Dropping layer shift while holding other keys

While attempting to get an overview idea of how Kaleidoscope works, I came across the following in layers.h:


…if you hold a key on a layer, release the layer key but continue holding the other, we want for the layered keycode to continue repeating.

Why do we want that? It’s not what happens when modifier keys are released, so why should it work that way with layer shifts? To me, that’s counterintuitive, and I definitely don’t want it unless there’s some very good reason for having it. Is there a particular use case that this was done for?

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Is it because we want the key that’s shifting layers (i.e. ShiftToLayer(X)) to not get changed to something else in that new layer?

The primary reason for this were the arrow keys: if one released the layer key a tiny bit sooner than the arrow key, they’d get all kinds of hjkl all over the place. This way, they’ll just get an extra arrow or so. For some of the background, see here, and a couple of the later pull requests that have to do with layers (apologies, don’t have the resources right now to link them all).

I seem to recall we experimented with just masking keys on layer change, but that didn’t feel right either, and as far as I remember, had some consequences we did not deem desirable.

All over the place? I’d expect just one. And I’d also chalk that up as a (human) typing error.

The more I explore the Kaleidoscope code, the more puzzling things I find in there. I hope I’m not annoying anyone by bringing up my questions here.

I wouldn’t chalk this up as human typing error, but that’s me. There were other issues as well, like the one I linked to.

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I’m in favor of the behavior that “releasing modifiers and/or layer keys doesn’t change keys that are currently held”. I essentially never hold a modified key, then release the modifier with the intent that the un-modified key should then register. However, I recognize that others can have other opinions.

Also, it’s convenient to hold Fn and (e.g.) J for down arrow, and then be able to release Fn and just hold J to keep going down.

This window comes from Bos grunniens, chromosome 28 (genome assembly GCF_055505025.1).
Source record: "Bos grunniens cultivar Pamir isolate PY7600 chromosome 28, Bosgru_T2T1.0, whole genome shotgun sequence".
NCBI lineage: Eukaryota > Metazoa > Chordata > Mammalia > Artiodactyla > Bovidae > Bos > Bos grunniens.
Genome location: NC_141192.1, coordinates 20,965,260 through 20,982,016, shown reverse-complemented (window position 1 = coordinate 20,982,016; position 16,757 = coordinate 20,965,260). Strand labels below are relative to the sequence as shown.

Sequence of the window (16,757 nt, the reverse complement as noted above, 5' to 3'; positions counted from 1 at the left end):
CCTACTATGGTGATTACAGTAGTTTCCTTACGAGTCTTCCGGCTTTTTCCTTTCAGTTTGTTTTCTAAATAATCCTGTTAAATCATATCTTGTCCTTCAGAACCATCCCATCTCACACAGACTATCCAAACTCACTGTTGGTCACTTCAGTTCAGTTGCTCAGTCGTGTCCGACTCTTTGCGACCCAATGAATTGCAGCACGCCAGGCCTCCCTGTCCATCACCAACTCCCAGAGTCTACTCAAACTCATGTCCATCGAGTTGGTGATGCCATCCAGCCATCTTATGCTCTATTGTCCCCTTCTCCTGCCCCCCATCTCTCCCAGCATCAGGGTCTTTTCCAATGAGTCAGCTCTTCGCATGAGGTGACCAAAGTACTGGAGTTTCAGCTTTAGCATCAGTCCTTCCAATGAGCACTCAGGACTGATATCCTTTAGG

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On just about any keyboard, pressing and holding shift, then A, then releasing them in the same order will result in AAAAAaaaa. I don’t see why I should expect something different from layer changes where a key is held down to activate the layer (that’s really what shift does from the point of view of the end user, after all).

I do think it’s reasonable to have a short “grace period” so that if someone releases both keys (almost) simultaneously, you avoid spurious unintended keypresses. In my shift+A example, key repeat rate limiting generally keeps that from happening.

That still strikes me as taking advantage of a bug as a feature, and I don’t want it to work that way, but I won’t try to convince anyone to change it. I’m resigned to having to rewrite Kaleidoscope on my own if I really want it to behave in a way that makes sense to me.

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That was, in fact, our original behavior for layer switches. Logically, what you way makes perfect sense. When actual users started using it, they found it to be incredibly frustrating to use.

I’d be happy to look at patches to let the behavior be configurable. My recollection is that there was some difficulty in doing that, but I don’t recall what it was.

IIRC, part of the issue is that AAAAAaaaa is limited by key repeat rates on the host, but when we’re doing this on the keyboard, left arrow to H is treated as a new press by the computer and there is no timeout whatsoever.

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I think I’m caught up on the history of this via GitHub issues now. If I got one of those spurious “h” characters, I’d consider that my own error, but it’s clearly reasonable to treat it as something the keyboard should protect against. I’d rather have the held key become inactive, but I really don’t have a problem with the current behaviour. I have been convinced.